12-Year-Old Invented an Inexpensive Braille Printer Out of LEGO

A seventh grader from California invented an inexpensive Braille printer out of a LEGO set.
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A seventh grader from California invented an inexpensive Braille printer out of a LEGO set.
braigo

Photo Credit: The Better India

12-year-old Shubham Banerjee received a flyer on his doorstep, asking for donations for the visually impaired. This led him to thinking about the hardships visually impaired people face on a regular basis. He learned through a Google search that the average Braille printer costs $2,000. So, Banerjee invented his own Braille printer out of Legos.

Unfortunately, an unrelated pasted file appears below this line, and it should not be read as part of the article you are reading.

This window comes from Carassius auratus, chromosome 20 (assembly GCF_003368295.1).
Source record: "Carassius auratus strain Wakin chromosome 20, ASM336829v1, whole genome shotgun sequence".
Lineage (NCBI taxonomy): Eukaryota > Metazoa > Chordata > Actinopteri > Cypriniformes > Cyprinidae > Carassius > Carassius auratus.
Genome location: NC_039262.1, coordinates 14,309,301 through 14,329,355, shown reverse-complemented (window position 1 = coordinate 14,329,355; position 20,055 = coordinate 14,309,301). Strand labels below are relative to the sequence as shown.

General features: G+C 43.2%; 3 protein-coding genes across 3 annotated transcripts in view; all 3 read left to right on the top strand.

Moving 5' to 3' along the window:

“I think I am doing something that can actually help people,” Banerjee said. “I wanted to do something for others, but didn’t know much about Braille."

Called Braigo, the printer took a month and seven failed models for Banerjee to create.

“I didn’t know if it was possible but I wanted to at least give it a try,” he said.

Braigo was created using a set of LEGO MINDSTORMS EV3 set and a modified robot model. It works by using push pins as the print head, which pushes the Braille characters into paper. A controller is used to scroll and choose the right alphabet. Braigo takes five to seven seconds to print out one letter. 

“Over 200 million people in the world are blind and 90 percent of them are living in developing countries. And, a lot of people can’t afford the costly machines available in the market. So, can’t we do something about the cost?” Banerjee said.

See how Braigo works in the video below.